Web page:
Web Exclusive: For the Caregiver: How to Make the Adjustment Post-Treatment

CUREFall 2008
Volume 7
Issue 3

Adjusting to life after cancer treatment can be a challenge for both the cancer survivor and the caregiver.

During the course of cancer treatment caregivers may spend 20 to 40 hours a week or more caring for the patient. All energy and attention is focused on getting through cancer treatment, and once it’s over, adjusting to life after cancer treatment can be a challenge for both the cancer survivor and the caregiver.

According to the National Cancer Institute, a common reaction from caregivers after treatment ends is, “Now what do I do?” It’s common for caregivers to feel confused, and although life probably won’t be the same once your role as caregiver ends, you can find a new normal for yourself and help the patient with their own transition as well. Here are some tips from the National Cancer Institute, Johns Hopkins Breast Cancer Center, and Mayo Clinic.

How to help yourself:

Give yourself credit for the time and hard work you poured into caregiving.

Allow yourself time to mourn, whether it’s for the loss of your loved one or the loss of a role you so strongly identified with.

Sort out your thoughts and feelings on the experience. Conflicting or confusing feelings are perfectly normal and it’s important to acknowledge and find ways to cope with them. It may be helpful to talk with someone who didn’t go through the cancer experience with you.

Write in a journal. Expressing things on paper may help you process emotions and feelings about what you are going through.

Take time each day to do something for yourself, whether it be exercising, keeping up with a hobby, seeing a movie, or napping.

Relax and self-reflect now that there is time for it. Some caregivers find deep breathing or meditation helpful.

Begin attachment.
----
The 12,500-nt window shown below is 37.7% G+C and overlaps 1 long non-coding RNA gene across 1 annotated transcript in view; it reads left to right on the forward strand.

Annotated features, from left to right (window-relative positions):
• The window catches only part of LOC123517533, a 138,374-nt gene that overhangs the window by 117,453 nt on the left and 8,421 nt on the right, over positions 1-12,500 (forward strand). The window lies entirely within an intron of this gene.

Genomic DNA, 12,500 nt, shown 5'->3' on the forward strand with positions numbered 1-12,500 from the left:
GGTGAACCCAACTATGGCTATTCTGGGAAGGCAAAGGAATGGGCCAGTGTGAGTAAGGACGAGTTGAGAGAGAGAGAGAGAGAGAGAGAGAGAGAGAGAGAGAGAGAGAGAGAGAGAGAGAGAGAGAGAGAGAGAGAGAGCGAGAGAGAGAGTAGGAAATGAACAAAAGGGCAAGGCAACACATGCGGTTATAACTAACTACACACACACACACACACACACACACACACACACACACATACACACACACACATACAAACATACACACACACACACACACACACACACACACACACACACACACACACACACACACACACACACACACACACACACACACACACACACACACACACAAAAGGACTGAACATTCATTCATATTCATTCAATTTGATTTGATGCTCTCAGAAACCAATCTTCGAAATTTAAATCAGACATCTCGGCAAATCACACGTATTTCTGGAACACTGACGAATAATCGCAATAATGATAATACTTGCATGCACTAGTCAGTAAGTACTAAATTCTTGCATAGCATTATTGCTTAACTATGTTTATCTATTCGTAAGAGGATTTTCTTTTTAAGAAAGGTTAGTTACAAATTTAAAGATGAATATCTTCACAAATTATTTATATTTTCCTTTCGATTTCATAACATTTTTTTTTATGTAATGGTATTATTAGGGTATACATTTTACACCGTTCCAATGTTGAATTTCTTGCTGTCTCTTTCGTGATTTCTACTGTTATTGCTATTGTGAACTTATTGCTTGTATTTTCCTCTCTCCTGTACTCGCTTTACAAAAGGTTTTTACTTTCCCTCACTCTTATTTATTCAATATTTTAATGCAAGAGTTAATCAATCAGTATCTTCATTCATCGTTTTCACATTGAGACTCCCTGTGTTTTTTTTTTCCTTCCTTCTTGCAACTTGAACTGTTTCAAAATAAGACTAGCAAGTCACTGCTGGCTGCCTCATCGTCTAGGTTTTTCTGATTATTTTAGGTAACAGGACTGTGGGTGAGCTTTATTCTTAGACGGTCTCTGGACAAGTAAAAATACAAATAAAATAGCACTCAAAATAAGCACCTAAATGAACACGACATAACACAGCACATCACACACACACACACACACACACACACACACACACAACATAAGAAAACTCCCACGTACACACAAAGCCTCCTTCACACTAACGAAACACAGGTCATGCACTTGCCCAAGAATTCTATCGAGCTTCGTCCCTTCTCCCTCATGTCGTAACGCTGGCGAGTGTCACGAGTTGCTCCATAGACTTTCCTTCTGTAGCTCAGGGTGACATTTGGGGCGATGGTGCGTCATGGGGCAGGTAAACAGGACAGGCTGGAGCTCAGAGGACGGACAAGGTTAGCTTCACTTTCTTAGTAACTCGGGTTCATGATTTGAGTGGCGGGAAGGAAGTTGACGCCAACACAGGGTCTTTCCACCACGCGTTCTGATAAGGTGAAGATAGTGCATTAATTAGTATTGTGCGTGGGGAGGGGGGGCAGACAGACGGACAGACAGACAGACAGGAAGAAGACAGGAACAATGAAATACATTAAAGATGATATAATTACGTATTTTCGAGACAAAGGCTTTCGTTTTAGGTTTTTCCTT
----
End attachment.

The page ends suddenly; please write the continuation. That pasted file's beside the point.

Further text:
Be patient and take things one day at a time.

Educate yourself about available resources that deal with survivorship.

Focus on other family and work issues that were put on hold during the patient’s treatment.

Ease back into your social environment.

Spend more time with friends and family. Seek out support from family, friends, or your faith community.

Think about ways you can best care for yourself, such as getting back into activities that you enjoy or finding new ways to connect with friends.

Seek professional help if you have difficulty with daily tasks, isolate yourself, engage in substance abuse, or experience persistent feelings of hopelessness.

How to help the patient:

Give your loved one time to come to terms with what has happened.

Ask the patient how he or she is doing now that treatment has ended. The answer may help you both.

Just because treatment is over doesn’t mean they no longer need support from family and friends. It’s important to let them know you are there to support them as much and as long as they need you.

Talk about whether counseling would be helpful. A counselor could help you and the patient cope with what has happened.

Help the patient to try and focus on the simple pleasures before taking on the big tasks and to appreciate day-to-day accomplishments.

See what things your loved one is ready to handle again—it’s important to be honest about what a person can and can’t do after treatment, and let the family know what to expect.

Emphasize that there is no rush in getting back to normal. Survivors need time to adjust. Let them take back old responsibilities as they are able to and understand that taking back some tasks may help life feel normal again, but they most likely are not ready or capable to do everything right away.

Help your loved one re-establish goals in life and hobbies enjoyed prior to treatment.

Find local survivorship support groups that may be helpful to your loved one as well as the whole family.

Encourage your loved one to keep a health journal to keep track of any symptoms or side effects that occur between follow-up appointments.

Focus on good nutrition and adequate rest to help your loved one regain physical strength.

Take this opportunity to deepen meaningful relationships.

Make sure the patient knows that it is normal to feel a range of emotions at this point, and it is OK to feel sad even after treatment is over.

Give your loved one some extra emotional support to help cope with physical changes or with feeling less adequate as a parent, partner, or friend.

Remember (and inform other family members) that recovery can be erratic and that the patient needs time to transition back to previous life.

For more information about life after caregiving, see the Summer CURE 2005 issue.